Similarly to the citizens of Bulgaria, a significant majority of Greece’s population is of East Orthodox Church. At the same time, in the mid-1970s there were 120.000 Muslims (in West Thrace), 43.000 Roman Catholics, 3.000 Greek-Catholics and even 640 Armenian-Catholics. On the territory of the former Yugoslavia, there are three major religions: the Roman Catholic (in the western part), the Eastern Orthodox (in the eastern part) and the Muslim (in Bosnia-Herzegovina, Kosovo-Metochia and Sanjak (Raška)). In 1990, there were 35 religious communities in Yugoslavia. According to the census of 1953, there was 41.4% the Orthodox population, 31.8% the Catholics, 12.3% the Muslims, and 12.5% non-believers in the Socialist Federal Republic of Yugoslavia (the SFRY). Similarly to Albania’s case, such division is a direct product of Yugoslavia’s geopolitical position and different historical, cultural and religious influences on its territory.
A symbiosis between religion and nation is quite visible in this part of Europe. The proper linkage between religious and ethnic identity among the Balkan peoples, especially in ethnically, culturally and religiously mixed areas can be seen from the fact that the Serbian Orthodox Church has been a self-conscious contributor to the development of a national ideology among the Serbs, but particularly among those from Kosovo-Metochia, Croatia and Bosnia-Herzegovina. The territory of Bosnia-Herzegovina, situated literally on the crossroads of different cultures and civilizations, became in the 1990s a most referring example of meeting ground of divergent religions, nations, cultures, habits, and civilizations in the Balkans. The linkage between religious and ethnic identity is crucial for the people of Bosnia-Herzegovina. The Serbian Orthodox Church, the Croatian Catholic Church, and the Bosnian Muslim Community were a defining factor in the process of ethnic differentiation, perhaps even the most important factor of the process. The religion became a badge of identity and guardian of traditions for the Croats, the Serbs, and the Muslims from Bosnia-Herzegovina (the Bosniaks), as well as for other peoples in the region, but not for the Albanians, who are the most important exception from this phenomena. This was particularly important for the preservation of identity and culture as various foreign empires dominated the region. In fact, the simultaneous oppression of both religion and nation tended to solidify the connection between the church and the nation as well as religious and ethnic identity. Surely, quite complex Balkan ethnic and religious composition is a pivotal cause for the existence of its different cultures, but also and for ethnic conflicts which are very often in this part of Europe. The Balkan Peninsula is at the same time both: the meeting ground of civilizations and the powder room of Europe.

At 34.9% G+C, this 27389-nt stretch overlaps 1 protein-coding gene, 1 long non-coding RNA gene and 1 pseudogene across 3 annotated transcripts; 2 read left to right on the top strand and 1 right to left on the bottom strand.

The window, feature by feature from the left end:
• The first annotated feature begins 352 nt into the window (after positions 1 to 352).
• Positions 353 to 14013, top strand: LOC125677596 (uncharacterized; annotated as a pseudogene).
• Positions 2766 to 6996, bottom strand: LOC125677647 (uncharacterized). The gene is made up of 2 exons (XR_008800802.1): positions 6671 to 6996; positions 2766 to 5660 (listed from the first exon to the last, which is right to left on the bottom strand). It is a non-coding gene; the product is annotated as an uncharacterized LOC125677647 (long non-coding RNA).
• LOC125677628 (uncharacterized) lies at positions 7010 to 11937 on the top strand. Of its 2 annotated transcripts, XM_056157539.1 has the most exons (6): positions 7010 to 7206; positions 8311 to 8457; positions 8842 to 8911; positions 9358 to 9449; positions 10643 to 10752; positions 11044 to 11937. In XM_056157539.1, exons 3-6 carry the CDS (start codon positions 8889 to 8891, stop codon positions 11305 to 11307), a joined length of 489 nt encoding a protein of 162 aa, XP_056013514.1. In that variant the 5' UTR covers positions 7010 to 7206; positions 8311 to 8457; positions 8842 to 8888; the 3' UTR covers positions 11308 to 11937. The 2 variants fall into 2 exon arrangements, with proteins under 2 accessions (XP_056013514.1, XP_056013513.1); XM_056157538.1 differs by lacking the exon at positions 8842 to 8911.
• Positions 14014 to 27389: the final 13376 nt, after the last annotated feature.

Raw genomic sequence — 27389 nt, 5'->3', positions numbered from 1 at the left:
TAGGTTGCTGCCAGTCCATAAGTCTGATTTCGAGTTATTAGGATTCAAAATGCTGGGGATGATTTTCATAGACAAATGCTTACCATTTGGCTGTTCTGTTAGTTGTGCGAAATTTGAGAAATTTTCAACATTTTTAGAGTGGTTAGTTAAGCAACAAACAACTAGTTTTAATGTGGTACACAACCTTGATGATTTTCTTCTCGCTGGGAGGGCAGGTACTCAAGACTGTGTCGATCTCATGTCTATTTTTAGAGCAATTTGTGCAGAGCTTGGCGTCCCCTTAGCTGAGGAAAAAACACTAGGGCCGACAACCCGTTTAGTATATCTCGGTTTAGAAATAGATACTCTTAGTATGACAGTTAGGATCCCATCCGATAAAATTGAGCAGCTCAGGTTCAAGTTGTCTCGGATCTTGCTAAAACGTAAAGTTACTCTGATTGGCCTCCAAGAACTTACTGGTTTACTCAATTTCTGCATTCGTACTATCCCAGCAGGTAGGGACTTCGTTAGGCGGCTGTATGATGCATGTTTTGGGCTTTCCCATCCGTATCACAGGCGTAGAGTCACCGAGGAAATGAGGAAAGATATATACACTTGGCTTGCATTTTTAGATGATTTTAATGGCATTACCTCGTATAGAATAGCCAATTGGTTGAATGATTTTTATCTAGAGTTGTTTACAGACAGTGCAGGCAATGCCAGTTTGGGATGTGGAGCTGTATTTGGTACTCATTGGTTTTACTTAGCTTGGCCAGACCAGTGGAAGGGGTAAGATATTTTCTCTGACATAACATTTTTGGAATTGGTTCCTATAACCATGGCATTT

Balkan geopolitics: Between a bridge and the battlefield
The peculiar geostrategic position of the Balkan Peninsula gives us an answer to the question of why it has been throughout history both a bridge and the battlefield of different civilizations and cultures. Thus, the history of the region was in a great extent determined by the location of the Balkans. Situated at the meeting point of Europe, Africa, and Asia both the Balkans experienced alternate imperial drives, competing ideologies together with conflicting social, political, and economic systems. For the local people in the region, to live in the area of high international tensions meant primarily to find a way out from permanent pressure from abroad. It led to their resistance to any foreign realm and outside attempts to annex or to dominate the region. Accordingly, it was exactly this part of the Old Continent to deserve the label of “Europe’s worst trouble spot”. At the same time, South-East European societies accepted many of foreign institutions, customs, rules, or habits which were in many cases reshaped according to the local traditions and necessities.
Thoroughly high degree of international interest upon the Balkans for the whole time of mankind history comes on the first place for the reason of the geopolitical and the geostrategic value of it. The Balkans was during the entire 19th and 20th centuries a real “laboratory” for expression and investigation of different attributes of the geopolitics.